I'm not going to review or analyze David Roger Mitchell's innovative horror film It Follows. I thought it was very good. You keep thinking about it after the last frame. Even the flaws are interesting.
I do want to remark on the central motif. And to be clear, I'm not referring to the sexual contagion premise, which I take, for the most part, to be an intentionally distracting plot device that's economically drawn from genre vocabulary. No, I'm referring to the horrific motif where one is being stalked by a lumbering unseen malefic identity-shifting human-in-appearance entity. It sounds like something that's "been done" when I describe it that way, but no, it really hasn't. Not like this.
I found this to be authentically creepy specifically because it recalls with laser precision the content of a recurring nightmare that I have had since I was very young. I watch a lot of films (and I've seen tons of horror movies) but I have seldom seen something from my intimate dream life depicted with such weird tonal exactitude (an exception is the "Winky's Diner" sequence in David Lynch's Mulholland Drive, which I have elsewhere cited as an unexpected example of palpable Lovecraftian horror).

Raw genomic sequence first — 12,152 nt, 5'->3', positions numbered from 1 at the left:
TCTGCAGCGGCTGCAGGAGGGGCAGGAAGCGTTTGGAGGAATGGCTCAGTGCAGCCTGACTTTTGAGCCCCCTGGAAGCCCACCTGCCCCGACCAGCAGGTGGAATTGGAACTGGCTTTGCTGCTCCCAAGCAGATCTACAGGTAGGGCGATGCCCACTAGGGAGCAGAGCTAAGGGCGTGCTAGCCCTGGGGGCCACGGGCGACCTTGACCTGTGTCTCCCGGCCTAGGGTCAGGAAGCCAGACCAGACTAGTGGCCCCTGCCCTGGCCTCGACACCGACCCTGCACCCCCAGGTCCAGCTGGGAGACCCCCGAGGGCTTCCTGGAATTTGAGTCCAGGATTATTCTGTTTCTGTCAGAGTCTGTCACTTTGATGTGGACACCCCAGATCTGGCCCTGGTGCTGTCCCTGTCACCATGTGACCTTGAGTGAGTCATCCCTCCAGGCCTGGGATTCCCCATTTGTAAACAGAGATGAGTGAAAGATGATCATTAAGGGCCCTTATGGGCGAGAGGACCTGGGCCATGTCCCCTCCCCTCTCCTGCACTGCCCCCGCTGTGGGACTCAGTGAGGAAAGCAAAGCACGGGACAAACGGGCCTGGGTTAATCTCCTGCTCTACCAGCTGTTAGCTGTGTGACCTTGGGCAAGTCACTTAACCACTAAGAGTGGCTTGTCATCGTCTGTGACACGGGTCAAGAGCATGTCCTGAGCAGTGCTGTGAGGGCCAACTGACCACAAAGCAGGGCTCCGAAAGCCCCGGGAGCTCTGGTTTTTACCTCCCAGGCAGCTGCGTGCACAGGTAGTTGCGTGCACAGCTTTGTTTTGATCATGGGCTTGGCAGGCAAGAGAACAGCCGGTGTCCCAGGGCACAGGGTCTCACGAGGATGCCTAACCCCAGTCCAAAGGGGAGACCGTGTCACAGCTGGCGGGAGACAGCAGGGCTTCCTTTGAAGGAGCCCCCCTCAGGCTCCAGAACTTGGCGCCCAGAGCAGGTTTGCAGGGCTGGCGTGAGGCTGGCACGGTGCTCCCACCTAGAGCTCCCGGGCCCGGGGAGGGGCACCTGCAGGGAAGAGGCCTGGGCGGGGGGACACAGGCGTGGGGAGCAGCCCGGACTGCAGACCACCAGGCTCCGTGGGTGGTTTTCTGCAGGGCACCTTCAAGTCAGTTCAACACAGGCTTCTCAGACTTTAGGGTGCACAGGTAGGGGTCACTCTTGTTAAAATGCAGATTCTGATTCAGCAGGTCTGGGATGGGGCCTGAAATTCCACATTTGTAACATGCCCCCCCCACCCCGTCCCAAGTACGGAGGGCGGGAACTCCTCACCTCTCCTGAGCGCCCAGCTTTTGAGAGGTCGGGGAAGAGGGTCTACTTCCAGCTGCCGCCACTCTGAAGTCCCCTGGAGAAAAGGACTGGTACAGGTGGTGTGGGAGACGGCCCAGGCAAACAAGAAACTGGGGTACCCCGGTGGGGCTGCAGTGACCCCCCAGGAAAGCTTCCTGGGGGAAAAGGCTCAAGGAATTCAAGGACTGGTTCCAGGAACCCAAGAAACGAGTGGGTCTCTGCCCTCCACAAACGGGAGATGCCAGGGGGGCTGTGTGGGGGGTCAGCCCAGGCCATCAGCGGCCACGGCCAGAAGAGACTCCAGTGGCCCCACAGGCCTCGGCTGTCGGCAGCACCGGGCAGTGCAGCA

Being curious about some of the literary and cultural references in the film, I did some Googling and soon came upon an informative article that calls out a quote by David Roger Mitchell from a Newsweek interview. Here's an excerpt from the first article, where the quote is framed:
“The basic idea of being followed by something that is slow but never stops is from a nightmare I had when I was a kid,” writer-director David Robert Mitchell told Newsweek. “I would see someone in the distance, and they would just be walking very slowly towards me, and I would turn to the people around me and point them out, and they wouldn’t know what I was talking about. I immediately knew that this was a monster, something that was going to hurt me. And I would run away from it and wait, and then eventually it would come around the corner. I could always get away from it, but what was horrible about it was that it just never stopped. It was always coming for me.”
So it's not just me then. Seriously, that's my recurring dream in its exact form. It still visits me now and then, and I still sometimes wake in a bolt of ridiculous terror. Is this more common than I imagined?
Like I said, no analysis. I know this one is going to be discussed to death. I'm sure there are haters, and I'm just as sure that favored interpretations are going to get predictably stuck on the wrong stuff. I have my own tunneled notion of what It Follows is "saying," but while others go on about it being a wink-wise genre throwback, I wanted to record my strong impression that the scary core of the film is as thrillingly original as it is eerily familiar. That's all.